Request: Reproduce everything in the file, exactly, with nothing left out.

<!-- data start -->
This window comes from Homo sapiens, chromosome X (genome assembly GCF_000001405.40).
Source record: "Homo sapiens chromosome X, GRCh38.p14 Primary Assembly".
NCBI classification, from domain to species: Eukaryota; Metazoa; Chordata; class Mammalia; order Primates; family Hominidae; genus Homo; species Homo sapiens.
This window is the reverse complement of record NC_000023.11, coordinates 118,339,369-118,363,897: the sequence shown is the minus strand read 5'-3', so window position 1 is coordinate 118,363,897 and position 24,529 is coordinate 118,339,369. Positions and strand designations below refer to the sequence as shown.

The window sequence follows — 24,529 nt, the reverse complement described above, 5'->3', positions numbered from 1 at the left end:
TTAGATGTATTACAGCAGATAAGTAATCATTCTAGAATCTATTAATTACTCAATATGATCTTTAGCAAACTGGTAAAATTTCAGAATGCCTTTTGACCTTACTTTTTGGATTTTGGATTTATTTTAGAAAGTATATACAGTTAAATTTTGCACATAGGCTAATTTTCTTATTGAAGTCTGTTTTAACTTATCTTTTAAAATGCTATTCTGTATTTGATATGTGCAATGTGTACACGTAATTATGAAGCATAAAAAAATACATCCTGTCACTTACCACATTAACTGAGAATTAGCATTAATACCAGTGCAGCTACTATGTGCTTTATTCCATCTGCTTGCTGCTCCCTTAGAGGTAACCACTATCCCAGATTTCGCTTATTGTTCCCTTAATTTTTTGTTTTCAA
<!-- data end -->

This window comes from Homo sapiens, chromosome X (genome assembly GCF_000001405.40).
Source record: "Homo sapiens chromosome X, GRCh38.p14 Primary Assembly".
NCBI classification, from domain to species: Eukaryota; Metazoa; Chordata; class Mammalia; order Primates; family Hominidae; genus Homo; species Homo sapiens.
This window is the reverse complement of record NC_000023.11, coordinates 118,339,369-118,363,897: the sequence shown is the minus strand read 5'-3', so window position 1 is coordinate 118,363,897 and position 24,529 is coordinate 118,339,369. Positions and strand designations below refer to the sequence as shown.

The window sequence follows — 24,529 nt, the reverse complement described above, 5'->3', positions numbered from 1 at the left end:
TTAGATGTATTACAGCAGATAAGTAATCATTCTAGAATCTATTAATTACTCAATATGATCTTTAGCAAACTGGTAAAATTTCAGAATGCCTTTTGACCTTACTTTTTGGATTTTGGATTTATTTTAGAAAGTATATACAGTTAAATTTTGCACATAGGCTAATTTTCTTATTGAAGTCTGTTTTAACTTATCTTTTAAAATGCTATTCTGTATTTGATATGTGCAATGTGTACACGTAATTATGAAGCATAAAAAAATACATCCTGTCACTTACCACATTAACTGAGAATTAGCATTAATACCAGTGCAGCTACTATGTGCTTTATTCCATCTGCTTGCTGCTCCCTTAGAGGTAACCACTATCCCAGATTTCGCTTATTGTTCCCTTAATTTTTTGTTTTCAA